Morsi was more than just an 'Islamist'

Reporter Samy Magdy correctly notes that the recently deceased Muslim Brotherhood leader Mohammed Morsi was an “Islamist” who, during his brief tenure as Egypt’s president, monopolized power and tried to “entrench Islamist rule” (“Egypt’s ousted President Morsi buried after courtroom death,” June 19). But little is said about Morsi and the Brotherhood’s illiberal views.

In a 2010 speech before coming to power, Morsi encouraged Egyptians to “nurse our children and our grandchildren on hatred” for Zionists and Jews — and compared the latter to “apes and pigs” in a TV interview that same year. In a January 2013 meeting with seven U.S. senators, then-President Morsi was asked about these comments and responded by asserting that Jews control American media. His comments are indicative of the worldview of the Muslim Brotherhood, which is steeped in conspiratorial thinking and hatred of Jews, Christians and the many Muslims who don’t share their goal of the establishment of a theocratic, totalitarian state.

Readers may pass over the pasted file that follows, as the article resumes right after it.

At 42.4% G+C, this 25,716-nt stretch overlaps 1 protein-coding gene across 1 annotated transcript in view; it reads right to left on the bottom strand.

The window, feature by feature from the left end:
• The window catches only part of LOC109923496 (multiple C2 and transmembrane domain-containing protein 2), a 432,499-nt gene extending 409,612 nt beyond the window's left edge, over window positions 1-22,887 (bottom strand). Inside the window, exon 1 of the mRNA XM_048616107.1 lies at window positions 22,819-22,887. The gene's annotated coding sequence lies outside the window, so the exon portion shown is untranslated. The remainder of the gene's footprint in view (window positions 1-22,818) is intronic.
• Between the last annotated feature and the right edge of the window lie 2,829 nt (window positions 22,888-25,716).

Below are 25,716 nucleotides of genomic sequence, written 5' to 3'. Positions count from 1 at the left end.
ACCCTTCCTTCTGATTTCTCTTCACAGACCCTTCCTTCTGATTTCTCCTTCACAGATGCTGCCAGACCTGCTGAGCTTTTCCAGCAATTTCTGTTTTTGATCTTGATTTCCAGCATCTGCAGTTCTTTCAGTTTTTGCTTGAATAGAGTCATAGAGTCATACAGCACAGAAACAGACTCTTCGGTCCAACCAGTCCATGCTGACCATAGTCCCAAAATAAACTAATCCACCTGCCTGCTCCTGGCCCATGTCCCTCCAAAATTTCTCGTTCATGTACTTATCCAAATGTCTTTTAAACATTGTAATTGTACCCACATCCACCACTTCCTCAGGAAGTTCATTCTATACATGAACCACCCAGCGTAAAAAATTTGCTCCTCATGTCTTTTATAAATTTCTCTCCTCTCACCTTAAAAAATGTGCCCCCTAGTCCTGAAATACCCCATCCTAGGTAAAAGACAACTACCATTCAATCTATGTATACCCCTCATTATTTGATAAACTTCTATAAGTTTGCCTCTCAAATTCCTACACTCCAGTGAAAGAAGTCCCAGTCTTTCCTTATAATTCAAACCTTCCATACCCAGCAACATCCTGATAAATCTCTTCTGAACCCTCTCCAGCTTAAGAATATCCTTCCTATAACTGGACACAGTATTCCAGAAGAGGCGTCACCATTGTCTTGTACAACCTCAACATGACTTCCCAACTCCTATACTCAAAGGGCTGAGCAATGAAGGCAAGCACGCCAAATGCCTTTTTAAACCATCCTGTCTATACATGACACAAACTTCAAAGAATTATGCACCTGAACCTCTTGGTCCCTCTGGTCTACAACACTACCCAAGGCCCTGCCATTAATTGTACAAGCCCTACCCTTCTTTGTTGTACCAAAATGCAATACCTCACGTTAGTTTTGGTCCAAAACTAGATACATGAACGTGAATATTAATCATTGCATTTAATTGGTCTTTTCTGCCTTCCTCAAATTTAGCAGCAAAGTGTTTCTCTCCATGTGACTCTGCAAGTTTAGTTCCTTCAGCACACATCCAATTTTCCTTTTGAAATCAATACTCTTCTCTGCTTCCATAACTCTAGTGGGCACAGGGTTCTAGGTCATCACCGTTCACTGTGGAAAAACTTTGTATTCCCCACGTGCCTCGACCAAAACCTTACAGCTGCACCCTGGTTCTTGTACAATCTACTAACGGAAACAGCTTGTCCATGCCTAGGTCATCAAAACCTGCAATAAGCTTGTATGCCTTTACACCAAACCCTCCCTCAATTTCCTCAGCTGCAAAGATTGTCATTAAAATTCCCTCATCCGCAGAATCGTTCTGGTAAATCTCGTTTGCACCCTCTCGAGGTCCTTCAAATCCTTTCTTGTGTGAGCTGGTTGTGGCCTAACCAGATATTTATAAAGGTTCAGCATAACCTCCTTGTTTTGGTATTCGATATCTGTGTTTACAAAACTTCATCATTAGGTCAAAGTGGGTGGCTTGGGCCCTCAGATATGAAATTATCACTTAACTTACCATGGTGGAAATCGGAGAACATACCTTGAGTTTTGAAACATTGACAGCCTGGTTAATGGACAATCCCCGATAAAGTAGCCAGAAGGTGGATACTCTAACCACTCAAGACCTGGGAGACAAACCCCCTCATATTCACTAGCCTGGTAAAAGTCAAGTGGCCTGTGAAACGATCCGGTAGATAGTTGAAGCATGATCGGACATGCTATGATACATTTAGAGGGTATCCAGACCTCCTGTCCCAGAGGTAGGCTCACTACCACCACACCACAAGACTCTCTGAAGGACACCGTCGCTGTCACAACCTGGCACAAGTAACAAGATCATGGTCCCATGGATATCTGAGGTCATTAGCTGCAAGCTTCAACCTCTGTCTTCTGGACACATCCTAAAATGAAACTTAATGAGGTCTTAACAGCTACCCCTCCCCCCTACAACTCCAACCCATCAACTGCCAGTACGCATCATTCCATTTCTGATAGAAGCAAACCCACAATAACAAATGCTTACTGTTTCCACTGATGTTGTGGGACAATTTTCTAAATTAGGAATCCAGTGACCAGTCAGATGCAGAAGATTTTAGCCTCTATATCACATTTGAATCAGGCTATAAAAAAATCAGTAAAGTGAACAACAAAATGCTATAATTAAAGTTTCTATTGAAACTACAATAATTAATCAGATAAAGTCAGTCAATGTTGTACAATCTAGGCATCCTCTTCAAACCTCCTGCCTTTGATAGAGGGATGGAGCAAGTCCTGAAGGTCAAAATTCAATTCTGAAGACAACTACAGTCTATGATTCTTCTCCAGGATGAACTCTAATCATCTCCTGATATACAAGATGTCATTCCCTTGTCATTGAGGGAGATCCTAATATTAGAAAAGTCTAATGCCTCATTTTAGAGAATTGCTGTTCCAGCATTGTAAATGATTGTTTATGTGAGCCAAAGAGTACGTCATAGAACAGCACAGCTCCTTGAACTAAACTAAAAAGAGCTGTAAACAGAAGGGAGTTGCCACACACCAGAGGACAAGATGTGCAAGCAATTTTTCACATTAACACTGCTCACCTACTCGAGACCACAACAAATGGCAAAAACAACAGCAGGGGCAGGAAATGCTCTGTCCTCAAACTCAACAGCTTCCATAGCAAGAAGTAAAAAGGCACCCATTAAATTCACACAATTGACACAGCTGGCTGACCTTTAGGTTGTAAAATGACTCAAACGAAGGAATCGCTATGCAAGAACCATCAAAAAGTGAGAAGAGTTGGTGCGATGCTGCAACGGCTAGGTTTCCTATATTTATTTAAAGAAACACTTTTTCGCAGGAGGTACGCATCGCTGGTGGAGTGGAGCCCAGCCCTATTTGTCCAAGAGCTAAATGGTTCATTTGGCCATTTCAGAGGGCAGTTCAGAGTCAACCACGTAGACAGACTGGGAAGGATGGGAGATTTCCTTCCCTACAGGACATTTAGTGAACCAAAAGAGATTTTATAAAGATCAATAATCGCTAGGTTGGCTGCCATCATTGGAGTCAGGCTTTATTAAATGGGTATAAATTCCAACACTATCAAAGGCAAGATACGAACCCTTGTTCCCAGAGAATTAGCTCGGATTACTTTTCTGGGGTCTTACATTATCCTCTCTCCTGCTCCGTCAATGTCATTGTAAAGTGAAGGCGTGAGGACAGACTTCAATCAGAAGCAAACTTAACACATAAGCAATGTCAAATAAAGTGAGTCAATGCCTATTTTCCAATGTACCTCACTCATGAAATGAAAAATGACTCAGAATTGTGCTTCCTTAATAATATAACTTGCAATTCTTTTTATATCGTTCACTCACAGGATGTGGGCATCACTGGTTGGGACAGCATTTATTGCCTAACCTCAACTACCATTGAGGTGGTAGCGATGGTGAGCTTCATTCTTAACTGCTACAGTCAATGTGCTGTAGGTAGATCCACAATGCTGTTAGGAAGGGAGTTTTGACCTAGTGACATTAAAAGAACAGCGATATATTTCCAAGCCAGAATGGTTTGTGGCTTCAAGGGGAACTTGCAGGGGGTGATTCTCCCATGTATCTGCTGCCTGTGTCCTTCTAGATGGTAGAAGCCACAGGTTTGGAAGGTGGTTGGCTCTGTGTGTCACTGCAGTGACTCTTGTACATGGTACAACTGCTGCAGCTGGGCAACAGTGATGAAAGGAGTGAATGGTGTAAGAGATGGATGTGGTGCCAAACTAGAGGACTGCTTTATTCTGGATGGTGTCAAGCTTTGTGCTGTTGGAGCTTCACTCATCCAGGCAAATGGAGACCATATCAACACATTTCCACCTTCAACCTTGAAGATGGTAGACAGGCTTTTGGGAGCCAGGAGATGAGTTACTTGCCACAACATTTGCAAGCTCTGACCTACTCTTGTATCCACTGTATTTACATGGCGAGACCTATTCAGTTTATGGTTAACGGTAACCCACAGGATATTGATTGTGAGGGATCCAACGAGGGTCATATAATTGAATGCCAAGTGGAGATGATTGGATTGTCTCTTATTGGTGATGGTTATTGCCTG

Regrettably, although Morsi was deposed, his views still find a wide audience and derivatives of the Brotherhood continue to seek power — often while obfuscating on their twisted ideology.

Sean Durns, Silver Spring

The writer is a senior research analyst for the Committee for Accuracy in Middle East Reporting in America.

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